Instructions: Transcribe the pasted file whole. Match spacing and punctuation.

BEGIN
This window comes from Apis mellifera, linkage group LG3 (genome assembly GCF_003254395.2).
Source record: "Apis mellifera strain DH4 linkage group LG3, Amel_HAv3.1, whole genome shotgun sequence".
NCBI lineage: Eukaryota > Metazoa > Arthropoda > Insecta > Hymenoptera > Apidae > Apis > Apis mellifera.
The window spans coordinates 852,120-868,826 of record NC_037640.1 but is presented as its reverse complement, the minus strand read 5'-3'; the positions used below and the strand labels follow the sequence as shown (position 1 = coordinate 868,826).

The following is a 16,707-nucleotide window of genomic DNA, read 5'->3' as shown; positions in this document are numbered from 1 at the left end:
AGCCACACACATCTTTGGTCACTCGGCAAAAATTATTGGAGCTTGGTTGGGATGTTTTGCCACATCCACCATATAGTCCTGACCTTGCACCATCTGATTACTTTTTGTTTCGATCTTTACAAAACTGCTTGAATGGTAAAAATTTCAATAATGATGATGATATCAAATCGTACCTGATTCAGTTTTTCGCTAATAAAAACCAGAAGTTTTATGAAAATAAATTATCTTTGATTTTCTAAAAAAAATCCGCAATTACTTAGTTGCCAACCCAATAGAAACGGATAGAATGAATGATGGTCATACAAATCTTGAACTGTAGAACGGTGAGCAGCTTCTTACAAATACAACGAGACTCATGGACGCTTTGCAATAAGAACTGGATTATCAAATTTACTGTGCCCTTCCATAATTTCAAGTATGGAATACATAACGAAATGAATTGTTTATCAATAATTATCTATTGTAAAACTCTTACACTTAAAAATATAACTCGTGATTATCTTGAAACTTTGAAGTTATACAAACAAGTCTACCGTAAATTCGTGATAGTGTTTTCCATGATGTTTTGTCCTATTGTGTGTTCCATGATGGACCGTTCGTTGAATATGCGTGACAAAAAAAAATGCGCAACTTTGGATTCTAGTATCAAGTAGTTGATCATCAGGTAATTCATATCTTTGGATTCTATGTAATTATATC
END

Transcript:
This window comes from Apis mellifera, linkage group LG3 (genome assembly GCF_003254395.2).
Source record: "Apis mellifera strain DH4 linkage group LG3, Amel_HAv3.1, whole genome shotgun sequence".
NCBI lineage: Eukaryota > Metazoa > Arthropoda > Insecta > Hymenoptera > Apidae > Apis > Apis mellifera.
The window spans coordinates 852,120-868,826 of record NC_037640.1 but is presented as its reverse complement, the minus strand read 5'-3'; the positions used below and the strand labels follow the sequence as shown (position 1 = coordinate 868,826).

The following is a 16,707-nucleotide window of genomic DNA, read 5'->3' as shown; positions in this document are numbered from 1 at the left end:
AGCCACACACATCTTTGGTCACTCGGCAAAAATTATTGGAGCTTGGTTGGGATGTTTTGCCACATCCACCATATAGTCCTGACCTTGCACCATCTGATTACTTTTTGTTTCGATCTTTACAAAACTGCTTGAATGGTAAAAATTTCAATAATGATGATGATATCAAATCGTACCTGATTCAGTTTTTCGCTAATAAAAACCAGAAGTTTTATGAAAATAAATTATCTTTGATTTTCTAAAAAAAATCCGCAATTACTTAGTTGCCAACCCAATAGAAACGGATAGAATGAATGATGGTCATACAAATCTTGAACTGTAGAACGGTGAGCAGCTTCTTACAAATACAACGAGACTCATGGACGCTTTGCAATAAGAACTGGATTATCAAATTTACTGTGCCCTTCCATAATTTCAAGTATGGAATACATAACGAAATGAATTGTTTATCAATAATTATCTATTGTAAAACTCTTACACTTAAAAATATAACTCGTGATTATCTTGAAACTTTGAAGTTATACAAACAAGTCTACCGTAAATTCGTGATAGTGTTTTCCATGATGTTTTGTCCTATTGTGTGTTCCATGATGGACCGTTCGTTGAATATGCGTGACAAAAAAAAATGCGCAACTTTGGATTCTAGTATCAAGTAGTTGATCATCAGGTAATTCATATCTTTGGATTCTATGTAATTATATC